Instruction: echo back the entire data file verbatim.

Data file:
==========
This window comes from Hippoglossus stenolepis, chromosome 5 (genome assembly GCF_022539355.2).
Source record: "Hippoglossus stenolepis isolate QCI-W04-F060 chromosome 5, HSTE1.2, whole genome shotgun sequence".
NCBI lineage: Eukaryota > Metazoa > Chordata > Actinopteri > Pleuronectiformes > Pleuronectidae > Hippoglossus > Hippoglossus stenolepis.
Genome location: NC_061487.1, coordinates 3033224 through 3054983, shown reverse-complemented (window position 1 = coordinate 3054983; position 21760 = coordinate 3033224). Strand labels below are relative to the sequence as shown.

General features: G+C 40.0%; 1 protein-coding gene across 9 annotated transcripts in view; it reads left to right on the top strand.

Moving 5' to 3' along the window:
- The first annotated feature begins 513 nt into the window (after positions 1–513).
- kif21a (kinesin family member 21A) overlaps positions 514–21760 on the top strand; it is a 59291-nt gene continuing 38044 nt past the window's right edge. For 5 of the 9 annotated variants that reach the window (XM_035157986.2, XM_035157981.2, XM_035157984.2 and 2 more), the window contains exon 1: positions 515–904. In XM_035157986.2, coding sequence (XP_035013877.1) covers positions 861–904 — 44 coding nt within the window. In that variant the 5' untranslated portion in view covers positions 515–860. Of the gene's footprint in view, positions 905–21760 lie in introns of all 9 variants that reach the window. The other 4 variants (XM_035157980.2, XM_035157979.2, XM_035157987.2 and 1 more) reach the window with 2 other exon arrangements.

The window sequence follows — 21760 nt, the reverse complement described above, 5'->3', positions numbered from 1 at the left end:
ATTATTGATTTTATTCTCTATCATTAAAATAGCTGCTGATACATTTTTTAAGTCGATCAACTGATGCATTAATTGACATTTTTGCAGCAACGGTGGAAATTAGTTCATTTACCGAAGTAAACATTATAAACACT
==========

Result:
This window comes from Hippoglossus stenolepis, chromosome 5 (genome assembly GCF_022539355.2).
Source record: "Hippoglossus stenolepis isolate QCI-W04-F060 chromosome 5, HSTE1.2, whole genome shotgun sequence".
NCBI lineage: Eukaryota > Metazoa > Chordata > Actinopteri > Pleuronectiformes > Pleuronectidae > Hippoglossus > Hippoglossus stenolepis.
Genome location: NC_061487.1, coordinates 3033224 through 3054983, shown reverse-complemented (window position 1 = coordinate 3054983; position 21760 = coordinate 3033224). Strand labels below are relative to the sequence as shown.

General features: G+C 40.0%; 1 protein-coding gene across 9 annotated transcripts in view; it reads left to right on the top strand.

Moving 5' to 3' along the window:
- The first annotated feature begins 513 nt into the window (after positions 1–513).
- kif21a (kinesin family member 21A) overlaps positions 514–21760 on the top strand; it is a 59291-nt gene continuing 38044 nt past the window's right edge. For 5 of the 9 annotated variants that reach the window (XM_035157986.2, XM_035157981.2, XM_035157984.2 and 2 more), the window contains exon 1: positions 515–904. In XM_035157986.2, coding sequence (XP_035013877.1) covers positions 861–904 — 44 coding nt within the window. In that variant the 5' untranslated portion in view covers positions 515–860. Of the gene's footprint in view, positions 905–21760 lie in introns of all 9 variants that reach the window. The other 4 variants (XM_035157980.2, XM_035157979.2, XM_035157987.2 and 1 more) reach the window with 2 other exon arrangements.

The window sequence follows — 21760 nt, the reverse complement described above, 5'->3', positions numbered from 1 at the left end:
ATTATTGATTTTATTCTCTATCATTAAAATAGCTGCTGATACATTTTTTAAGTCGATCAACTGATGCATTAATTGACATTTTTGCAGCAACGGTGGAAATTAGTTCATTTACCGAAGTAAACATTATAAACACT